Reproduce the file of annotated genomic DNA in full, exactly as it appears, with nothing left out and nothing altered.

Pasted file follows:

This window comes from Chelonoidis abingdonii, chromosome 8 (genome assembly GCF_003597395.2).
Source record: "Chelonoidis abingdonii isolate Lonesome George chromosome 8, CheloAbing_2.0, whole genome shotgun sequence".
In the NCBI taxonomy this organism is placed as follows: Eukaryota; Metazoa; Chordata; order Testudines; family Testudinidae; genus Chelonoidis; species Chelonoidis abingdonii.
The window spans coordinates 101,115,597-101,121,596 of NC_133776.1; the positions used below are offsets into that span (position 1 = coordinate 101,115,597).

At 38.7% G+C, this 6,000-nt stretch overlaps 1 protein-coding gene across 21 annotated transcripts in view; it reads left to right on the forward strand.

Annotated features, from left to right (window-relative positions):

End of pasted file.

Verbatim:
This window comes from Chelonoidis abingdonii, chromosome 8 (genome assembly GCF_003597395.2).
Source record: "Chelonoidis abingdonii isolate Lonesome George chromosome 8, CheloAbing_2.0, whole genome shotgun sequence".
In the NCBI taxonomy this organism is placed as follows: Eukaryota; Metazoa; Chordata; order Testudines; family Testudinidae; genus Chelonoidis; species Chelonoidis abingdonii.
The window spans coordinates 101,115,597-101,121,596 of NC_133776.1; the positions used below are offsets into that span (position 1 = coordinate 101,115,597).

At 38.7% G+C, this 6,000-nt stretch overlaps 1 protein-coding gene across 21 annotated transcripts in view; it reads left to right on the forward strand.

Annotated features, from left to right (window-relative positions):